An arena worker removes the net from the ice after the Vancouver Canucks and Calgary Flames NHL hockey game was postponed due to a positive COVID-19 test result, in Vancouver, on Wednesday, March 31, 2021. THE CANADIAN PRESS/Darryl Dyck

An arena worker removes the net from the ice after the Vancouver Canucks and Calgary Flames NHL hockey game was postponed due to a positive COVID-19 test result, in Vancouver, on Wednesday, March 31, 2021. THE CANADIAN PRESS/Darryl Dyck

NHL expresses concern about Canucks’ COVID-19 protocol situation

The league believes the Canucks will return and conclude their 56-game schedule

The NHL’s deputy commissioner says the Vancouver Canucks’ COVID-19 outbreak is concerning, but remains confident the team will be able to complete its schedule.

In an email to The Canadian Press on Monday, Bill Daly says the Canucks’ numbers are “concerning from a health and safety standpoint, not necessarily from a scheduling standpoint.”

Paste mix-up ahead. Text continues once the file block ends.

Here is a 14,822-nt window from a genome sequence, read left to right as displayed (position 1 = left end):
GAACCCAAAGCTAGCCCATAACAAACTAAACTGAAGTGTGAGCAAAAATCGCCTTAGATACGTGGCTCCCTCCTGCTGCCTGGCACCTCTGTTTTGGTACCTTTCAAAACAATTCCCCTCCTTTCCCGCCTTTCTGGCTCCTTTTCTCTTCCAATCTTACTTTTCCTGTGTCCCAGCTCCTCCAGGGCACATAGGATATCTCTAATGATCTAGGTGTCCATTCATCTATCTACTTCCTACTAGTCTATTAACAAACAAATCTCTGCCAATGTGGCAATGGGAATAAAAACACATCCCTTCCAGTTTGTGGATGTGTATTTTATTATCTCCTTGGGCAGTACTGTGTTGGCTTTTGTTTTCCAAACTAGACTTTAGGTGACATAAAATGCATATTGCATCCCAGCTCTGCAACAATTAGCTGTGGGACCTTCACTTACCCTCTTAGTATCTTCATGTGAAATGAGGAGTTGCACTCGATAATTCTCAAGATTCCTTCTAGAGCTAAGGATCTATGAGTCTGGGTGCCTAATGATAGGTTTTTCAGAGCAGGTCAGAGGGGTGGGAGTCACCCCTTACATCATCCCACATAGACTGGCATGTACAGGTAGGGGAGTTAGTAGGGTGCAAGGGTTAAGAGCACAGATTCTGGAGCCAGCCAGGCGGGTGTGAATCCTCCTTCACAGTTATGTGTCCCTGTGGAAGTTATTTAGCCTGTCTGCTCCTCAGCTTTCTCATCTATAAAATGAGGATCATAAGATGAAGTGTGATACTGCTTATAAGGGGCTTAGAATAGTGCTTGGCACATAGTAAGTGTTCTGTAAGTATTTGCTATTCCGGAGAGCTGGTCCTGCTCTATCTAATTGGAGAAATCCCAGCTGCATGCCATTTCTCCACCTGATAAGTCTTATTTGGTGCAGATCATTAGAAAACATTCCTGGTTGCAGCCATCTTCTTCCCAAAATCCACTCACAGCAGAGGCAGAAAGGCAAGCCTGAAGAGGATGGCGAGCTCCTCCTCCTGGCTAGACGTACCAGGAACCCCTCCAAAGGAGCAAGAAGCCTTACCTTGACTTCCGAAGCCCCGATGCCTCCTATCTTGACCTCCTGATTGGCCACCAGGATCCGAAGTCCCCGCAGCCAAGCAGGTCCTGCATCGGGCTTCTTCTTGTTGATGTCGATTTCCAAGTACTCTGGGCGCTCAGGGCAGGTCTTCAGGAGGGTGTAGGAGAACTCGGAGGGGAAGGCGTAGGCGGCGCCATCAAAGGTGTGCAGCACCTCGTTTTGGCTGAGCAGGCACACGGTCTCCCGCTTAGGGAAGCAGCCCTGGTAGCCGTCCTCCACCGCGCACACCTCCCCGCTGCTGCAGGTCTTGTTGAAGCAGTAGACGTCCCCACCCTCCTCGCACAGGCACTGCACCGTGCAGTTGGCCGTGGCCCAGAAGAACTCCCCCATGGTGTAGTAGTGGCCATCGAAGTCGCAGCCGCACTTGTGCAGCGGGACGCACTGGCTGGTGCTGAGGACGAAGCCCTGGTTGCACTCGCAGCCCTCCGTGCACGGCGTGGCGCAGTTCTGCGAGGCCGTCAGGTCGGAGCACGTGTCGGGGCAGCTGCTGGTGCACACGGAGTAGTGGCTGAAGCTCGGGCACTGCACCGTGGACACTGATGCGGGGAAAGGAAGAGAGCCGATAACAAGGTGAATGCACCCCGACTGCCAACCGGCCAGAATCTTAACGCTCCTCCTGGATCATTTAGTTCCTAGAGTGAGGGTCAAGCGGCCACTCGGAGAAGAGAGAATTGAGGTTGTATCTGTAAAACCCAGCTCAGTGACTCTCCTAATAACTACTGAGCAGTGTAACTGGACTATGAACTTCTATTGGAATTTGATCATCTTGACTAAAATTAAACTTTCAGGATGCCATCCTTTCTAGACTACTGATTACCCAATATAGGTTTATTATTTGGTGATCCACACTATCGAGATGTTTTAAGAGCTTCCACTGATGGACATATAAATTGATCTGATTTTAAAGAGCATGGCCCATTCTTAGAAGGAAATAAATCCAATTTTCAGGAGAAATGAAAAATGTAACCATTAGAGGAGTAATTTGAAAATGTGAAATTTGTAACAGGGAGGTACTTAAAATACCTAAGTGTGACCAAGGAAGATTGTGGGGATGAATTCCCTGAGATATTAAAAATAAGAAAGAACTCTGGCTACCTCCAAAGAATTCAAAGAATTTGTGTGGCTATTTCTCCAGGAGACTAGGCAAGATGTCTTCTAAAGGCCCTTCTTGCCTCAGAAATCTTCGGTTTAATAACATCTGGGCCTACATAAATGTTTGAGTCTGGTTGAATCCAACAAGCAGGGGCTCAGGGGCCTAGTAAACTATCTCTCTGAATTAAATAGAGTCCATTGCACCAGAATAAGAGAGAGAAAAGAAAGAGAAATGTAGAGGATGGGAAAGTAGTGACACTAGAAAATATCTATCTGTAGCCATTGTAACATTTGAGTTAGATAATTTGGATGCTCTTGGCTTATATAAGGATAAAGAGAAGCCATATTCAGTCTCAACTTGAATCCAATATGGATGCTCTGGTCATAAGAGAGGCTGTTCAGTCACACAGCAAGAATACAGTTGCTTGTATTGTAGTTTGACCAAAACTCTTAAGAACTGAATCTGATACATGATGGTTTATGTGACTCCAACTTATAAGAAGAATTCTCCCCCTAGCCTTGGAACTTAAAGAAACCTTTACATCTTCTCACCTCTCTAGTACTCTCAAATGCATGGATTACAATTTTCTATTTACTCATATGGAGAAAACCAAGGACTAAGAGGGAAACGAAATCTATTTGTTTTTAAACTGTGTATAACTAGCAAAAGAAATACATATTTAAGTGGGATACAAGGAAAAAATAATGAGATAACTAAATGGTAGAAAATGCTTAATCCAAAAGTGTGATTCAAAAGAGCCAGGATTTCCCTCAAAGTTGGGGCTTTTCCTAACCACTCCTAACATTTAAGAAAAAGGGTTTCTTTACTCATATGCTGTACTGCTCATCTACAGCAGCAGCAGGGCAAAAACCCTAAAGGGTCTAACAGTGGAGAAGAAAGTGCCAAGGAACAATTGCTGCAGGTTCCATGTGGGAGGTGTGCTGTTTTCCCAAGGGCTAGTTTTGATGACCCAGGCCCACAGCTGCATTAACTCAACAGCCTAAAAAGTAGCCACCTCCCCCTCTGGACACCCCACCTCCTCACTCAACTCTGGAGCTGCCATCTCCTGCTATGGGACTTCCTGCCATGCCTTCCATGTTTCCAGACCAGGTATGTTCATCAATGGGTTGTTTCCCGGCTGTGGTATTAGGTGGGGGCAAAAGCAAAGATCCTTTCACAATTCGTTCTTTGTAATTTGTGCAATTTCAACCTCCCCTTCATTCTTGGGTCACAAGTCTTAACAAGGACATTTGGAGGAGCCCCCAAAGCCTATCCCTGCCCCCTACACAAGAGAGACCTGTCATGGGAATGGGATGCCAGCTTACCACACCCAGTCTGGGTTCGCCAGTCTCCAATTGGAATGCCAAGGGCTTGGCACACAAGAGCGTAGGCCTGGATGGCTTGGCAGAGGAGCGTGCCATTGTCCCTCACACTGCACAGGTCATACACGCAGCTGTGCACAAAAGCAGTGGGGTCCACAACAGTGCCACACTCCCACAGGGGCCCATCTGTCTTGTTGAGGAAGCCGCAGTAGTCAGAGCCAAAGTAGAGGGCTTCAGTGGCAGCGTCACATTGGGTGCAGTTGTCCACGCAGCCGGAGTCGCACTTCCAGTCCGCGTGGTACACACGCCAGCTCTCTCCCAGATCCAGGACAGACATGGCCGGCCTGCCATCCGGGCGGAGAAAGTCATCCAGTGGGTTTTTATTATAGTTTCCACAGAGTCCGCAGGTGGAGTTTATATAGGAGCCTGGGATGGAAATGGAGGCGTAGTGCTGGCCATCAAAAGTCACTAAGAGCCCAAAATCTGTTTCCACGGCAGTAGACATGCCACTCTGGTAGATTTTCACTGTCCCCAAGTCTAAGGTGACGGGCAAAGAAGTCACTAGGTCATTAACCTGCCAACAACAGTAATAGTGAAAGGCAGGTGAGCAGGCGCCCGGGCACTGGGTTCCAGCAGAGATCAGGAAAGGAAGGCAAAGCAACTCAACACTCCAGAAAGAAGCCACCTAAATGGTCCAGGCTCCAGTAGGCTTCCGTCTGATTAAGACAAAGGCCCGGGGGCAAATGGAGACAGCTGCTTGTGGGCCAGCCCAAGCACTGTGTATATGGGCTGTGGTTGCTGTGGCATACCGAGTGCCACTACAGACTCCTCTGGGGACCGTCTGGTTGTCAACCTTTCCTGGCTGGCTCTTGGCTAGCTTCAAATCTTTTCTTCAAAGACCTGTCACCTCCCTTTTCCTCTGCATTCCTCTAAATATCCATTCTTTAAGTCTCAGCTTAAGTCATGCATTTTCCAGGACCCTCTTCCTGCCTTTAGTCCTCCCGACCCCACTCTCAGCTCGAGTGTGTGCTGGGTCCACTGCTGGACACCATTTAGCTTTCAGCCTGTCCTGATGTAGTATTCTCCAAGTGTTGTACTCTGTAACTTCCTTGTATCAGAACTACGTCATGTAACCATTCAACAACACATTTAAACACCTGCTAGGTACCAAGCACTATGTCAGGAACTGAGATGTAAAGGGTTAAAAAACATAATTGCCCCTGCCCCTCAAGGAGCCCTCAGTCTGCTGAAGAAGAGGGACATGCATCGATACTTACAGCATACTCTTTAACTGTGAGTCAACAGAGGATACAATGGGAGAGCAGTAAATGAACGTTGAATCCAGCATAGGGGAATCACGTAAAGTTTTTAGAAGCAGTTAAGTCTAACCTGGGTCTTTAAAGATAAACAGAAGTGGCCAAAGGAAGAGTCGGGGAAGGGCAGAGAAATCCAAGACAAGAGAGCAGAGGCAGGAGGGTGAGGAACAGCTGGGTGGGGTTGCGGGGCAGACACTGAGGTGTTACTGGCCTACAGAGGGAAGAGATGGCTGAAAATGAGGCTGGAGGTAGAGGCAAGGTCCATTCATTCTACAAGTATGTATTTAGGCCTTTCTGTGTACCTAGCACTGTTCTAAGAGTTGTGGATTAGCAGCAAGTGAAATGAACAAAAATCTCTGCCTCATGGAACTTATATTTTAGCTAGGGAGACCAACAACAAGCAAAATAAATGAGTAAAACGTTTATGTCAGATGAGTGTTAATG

Daly says the league believes the Canucks will return and conclude their 56-game schedule.

Daly also says the league will not change its COVID protocols in the aftermath of the Canucks’ situation.

After forward Adam Gaudette’s positive test came back last Tuesday, practice continued without him and then last Wednesday morning’s skate went ahead.

Left-winger Nils Hoglander was added to the NHL’s protocol list Monday. Seventeen of the 22 players on the Canucks’ active roster are now on the protocol list.

A player on the list has not necessarily tested positive — the list, for example, also has players who must self-isolate for being a close contact or travel reasons. A player who tests positive must self-isolate for 10 days.

The list is updated every day at 5 p.m. ET.